NEW YORK, Jan 4 (Reuters) - The U.S dollar dipped on Wednesday before the Federal Reserve will release minutes from its December meeting, while the Aussie outperformed on reports that China will remove a ban on Australian coal imports.
Traders will scour Wednesday’s meeting minutes for indications that Fed officials are concerned about persistent inflation even as the bank slows the pace of its rate increases.
Marc Chandler, chief market strategist at Bannockburn Global Forex in New York, sees Wednesday's dollar weakness as a buying opportunity on the likelihood that the minutes may be more hawkish than most expect.
“The market is underestimating the chances of a 50 basis point rate hike at the FOMC meeting that ends on February first,” Chandler said.
Solid jobs data is seen as giving the Fed room to continue hiking rates as it battles to bring down price pressures.
Chandler noted that the Federal Reserve Bank of Atlanta on Tuesday also raised its fourth quarter estimate for gross domestic product to 3.9%, from 3.7%, showing strong growth of more than 3% for the second consecutive quarter.
Fed fund futures traders are pricing in a 69% likelihood that the U.S. central bank will continue to slow the pace of its rate hikes in February to 25 basis points. That comes after a 50 basis point hike in December, and four consecutive 75 basis point increases before that.
They also see the U.S. central bank cutting rates this year even as Fed officials stress the need to hold rates higher for longer to bring down inflation. The fed funds rate is expected to peak at 4.95% in June before falling to 4.51% by year-end.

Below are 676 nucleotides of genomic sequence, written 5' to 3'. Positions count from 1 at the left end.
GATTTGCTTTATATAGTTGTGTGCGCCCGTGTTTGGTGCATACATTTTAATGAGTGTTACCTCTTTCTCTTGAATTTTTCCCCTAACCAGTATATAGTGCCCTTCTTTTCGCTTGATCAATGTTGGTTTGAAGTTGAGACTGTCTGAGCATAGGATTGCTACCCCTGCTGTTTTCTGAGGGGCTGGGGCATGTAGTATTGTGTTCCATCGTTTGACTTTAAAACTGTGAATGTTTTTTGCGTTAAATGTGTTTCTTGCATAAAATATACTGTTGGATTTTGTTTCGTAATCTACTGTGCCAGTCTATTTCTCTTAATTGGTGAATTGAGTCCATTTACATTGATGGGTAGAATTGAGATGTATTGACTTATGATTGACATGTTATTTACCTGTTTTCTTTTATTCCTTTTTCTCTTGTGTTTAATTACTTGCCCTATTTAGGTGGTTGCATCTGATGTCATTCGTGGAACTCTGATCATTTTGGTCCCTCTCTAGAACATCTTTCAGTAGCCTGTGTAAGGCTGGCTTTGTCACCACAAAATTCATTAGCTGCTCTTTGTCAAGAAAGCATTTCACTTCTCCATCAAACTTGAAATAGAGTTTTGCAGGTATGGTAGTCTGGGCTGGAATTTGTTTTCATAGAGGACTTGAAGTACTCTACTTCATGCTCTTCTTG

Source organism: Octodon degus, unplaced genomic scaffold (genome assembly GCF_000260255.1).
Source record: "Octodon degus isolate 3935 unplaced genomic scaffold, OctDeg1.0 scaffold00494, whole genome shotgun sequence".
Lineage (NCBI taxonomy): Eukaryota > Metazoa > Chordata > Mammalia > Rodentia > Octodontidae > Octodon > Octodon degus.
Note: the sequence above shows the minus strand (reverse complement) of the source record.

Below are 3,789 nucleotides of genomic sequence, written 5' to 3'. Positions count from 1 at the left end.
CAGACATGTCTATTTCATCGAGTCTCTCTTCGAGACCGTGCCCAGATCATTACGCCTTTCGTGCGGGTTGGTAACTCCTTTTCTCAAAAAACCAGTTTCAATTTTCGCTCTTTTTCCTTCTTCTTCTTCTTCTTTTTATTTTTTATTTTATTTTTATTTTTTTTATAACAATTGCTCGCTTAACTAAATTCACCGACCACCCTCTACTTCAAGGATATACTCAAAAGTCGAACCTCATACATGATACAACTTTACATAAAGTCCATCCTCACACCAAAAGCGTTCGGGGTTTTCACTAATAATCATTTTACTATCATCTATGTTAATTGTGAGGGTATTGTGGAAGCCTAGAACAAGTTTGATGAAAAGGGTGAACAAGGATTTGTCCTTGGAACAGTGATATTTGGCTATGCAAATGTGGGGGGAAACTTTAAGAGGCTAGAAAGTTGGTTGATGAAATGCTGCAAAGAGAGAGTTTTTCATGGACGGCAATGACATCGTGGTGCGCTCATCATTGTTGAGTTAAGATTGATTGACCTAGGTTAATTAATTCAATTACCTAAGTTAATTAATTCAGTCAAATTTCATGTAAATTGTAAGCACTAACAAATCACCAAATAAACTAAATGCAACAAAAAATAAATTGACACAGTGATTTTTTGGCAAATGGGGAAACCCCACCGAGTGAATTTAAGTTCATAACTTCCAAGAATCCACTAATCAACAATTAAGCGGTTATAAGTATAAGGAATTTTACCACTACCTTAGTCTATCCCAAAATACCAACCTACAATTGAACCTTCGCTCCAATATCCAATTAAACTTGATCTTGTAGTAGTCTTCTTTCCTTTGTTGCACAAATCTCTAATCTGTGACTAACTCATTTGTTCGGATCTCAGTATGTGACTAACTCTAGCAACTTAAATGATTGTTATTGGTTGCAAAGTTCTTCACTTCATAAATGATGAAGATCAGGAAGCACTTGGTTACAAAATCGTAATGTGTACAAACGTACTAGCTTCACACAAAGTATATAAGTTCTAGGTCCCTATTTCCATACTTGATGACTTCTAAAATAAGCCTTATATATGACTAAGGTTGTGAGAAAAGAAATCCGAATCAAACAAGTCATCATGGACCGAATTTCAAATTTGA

Jobs data for December is this week’s major U.S. economic focus and is expected to show that employers added 200,000 jobs in the month, while average hourly earnings are predicted to have risen 0.4% in December for an annual increase of 5%. (USNFAR=ECI), (USAVGE=ECI), (USAVHE=ECI)
The dollar index against a basket of currencies was last down 0.64% at 104.04, after reaching a two-week high of 104.86 on Tuesday.
Optimism for further stimulus in China as it reopens from COVID-19 shutdowns boosted risk sentiment on Wednesday, reducing demand for the U.S. dollar.
The Australian currency also jumped 2.25% to $0.6877 after China's state planner allowed three central government-backed utilities and its top steelmaker to resume coal imports from Australia, the first such move since Beijing imposed an unofficial ban on coal trade with Canberra in 2020.
The euro gained on optimism that inflation may have peaked in the region after data showed that French consumer price pressures eased by more than expected in December. That boosted hopes that the European Central Bank could adopt less hawkish policy, which would in turn support a stronger economy.
“The recent inflation figures in the euro zone are coming down more quickly than expected," TraderX market analyst Michael Brown said.
The single currency was last up 0.63% at $1.0613.
Currency bid prices at 9:41AM (1441 GMT)
Additional reporting by Amanda Cooper in London; editing by Barbara Lewis
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